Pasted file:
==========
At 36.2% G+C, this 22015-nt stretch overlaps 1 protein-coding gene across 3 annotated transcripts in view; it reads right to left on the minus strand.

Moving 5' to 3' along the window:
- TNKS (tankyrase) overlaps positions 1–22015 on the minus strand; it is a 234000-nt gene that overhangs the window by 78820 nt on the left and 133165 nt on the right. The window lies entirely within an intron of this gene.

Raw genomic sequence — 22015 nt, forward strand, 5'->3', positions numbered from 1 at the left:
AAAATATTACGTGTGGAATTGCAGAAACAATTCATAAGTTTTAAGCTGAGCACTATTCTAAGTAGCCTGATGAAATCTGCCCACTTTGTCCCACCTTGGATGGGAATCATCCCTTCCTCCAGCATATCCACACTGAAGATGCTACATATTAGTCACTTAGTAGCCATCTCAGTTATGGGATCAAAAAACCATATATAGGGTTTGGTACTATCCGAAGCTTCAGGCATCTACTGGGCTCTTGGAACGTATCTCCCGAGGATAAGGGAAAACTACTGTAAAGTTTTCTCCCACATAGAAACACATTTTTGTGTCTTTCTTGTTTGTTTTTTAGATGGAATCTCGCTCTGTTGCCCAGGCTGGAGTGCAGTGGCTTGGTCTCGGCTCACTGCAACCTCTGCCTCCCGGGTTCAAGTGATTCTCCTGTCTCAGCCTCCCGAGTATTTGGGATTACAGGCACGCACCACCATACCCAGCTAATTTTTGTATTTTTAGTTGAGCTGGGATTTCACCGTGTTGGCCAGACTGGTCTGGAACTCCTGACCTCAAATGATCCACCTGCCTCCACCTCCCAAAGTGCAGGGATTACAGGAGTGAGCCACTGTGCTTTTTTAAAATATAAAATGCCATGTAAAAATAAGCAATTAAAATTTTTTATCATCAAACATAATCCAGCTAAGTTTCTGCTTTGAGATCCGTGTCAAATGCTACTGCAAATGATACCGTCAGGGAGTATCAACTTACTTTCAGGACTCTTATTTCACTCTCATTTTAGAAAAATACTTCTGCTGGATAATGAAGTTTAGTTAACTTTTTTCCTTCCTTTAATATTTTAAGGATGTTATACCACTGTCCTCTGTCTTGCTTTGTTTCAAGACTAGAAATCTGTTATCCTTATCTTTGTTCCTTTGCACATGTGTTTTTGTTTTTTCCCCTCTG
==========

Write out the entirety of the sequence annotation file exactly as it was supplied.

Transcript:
At 36.2% G+C, this 22015-nt stretch overlaps 1 protein-coding gene across 3 annotated transcripts in view; it reads right to left on the minus strand.

Moving 5' to 3' along the window:
- TNKS (tankyrase) overlaps positions 1–22015 on the minus strand; it is a 234000-nt gene that overhangs the window by 78820 nt on the left and 133165 nt on the right. The window lies entirely within an intron of this gene.

Raw genomic sequence — 22015 nt, forward strand, 5'->3', positions numbered from 1 at the left:
AAAATATTACGTGTGGAATTGCAGAAACAATTCATAAGTTTTAAGCTGAGCACTATTCTAAGTAGCCTGATGAAATCTGCCCACTTTGTCCCACCTTGGATGGGAATCATCCCTTCCTCCAGCATATCCACACTGAAGATGCTACATATTAGTCACTTAGTAGCCATCTCAGTTATGGGATCAAAAAACCATATATAGGGTTTGGTACTATCCGAAGCTTCAGGCATCTACTGGGCTCTTGGAACGTATCTCCCGAGGATAAGGGAAAACTACTGTAAAGTTTTCTCCCACATAGAAACACATTTTTGTGTCTTTCTTGTTTGTTTTTTAGATGGAATCTCGCTCTGTTGCCCAGGCTGGAGTGCAGTGGCTTGGTCTCGGCTCACTGCAACCTCTGCCTCCCGGGTTCAAGTGATTCTCCTGTCTCAGCCTCCCGAGTATTTGGGATTACAGGCACGCACCACCATACCCAGCTAATTTTTGTATTTTTAGTTGAGCTGGGATTTCACCGTGTTGGCCAGACTGGTCTGGAACTCCTGACCTCAAATGATCCACCTGCCTCCACCTCCCAAAGTGCAGGGATTACAGGAGTGAGCCACTGTGCTTTTTTAAAATATAAAATGCCATGTAAAAATAAGCAATTAAAATTTTTTATCATCAAACATAATCCAGCTAAGTTTCTGCTTTGAGATCCGTGTCAAATGCTACTGCAAATGATACCGTCAGGGAGTATCAACTTACTTTCAGGACTCTTATTTCACTCTCATTTTAGAAAAATACTTCTGCTGGATAATGAAGTTTAGTTAACTTTTTTCCTTCCTTTAATATTTTAAGGATGTTATACCACTGTCCTCTGTCTTGCTTTGTTTCAAGACTAGAAATCTGTTATCCTTATCTTTGTTCCTTTGCACATGTGTTTTTGTTTTTTCCCCTCTG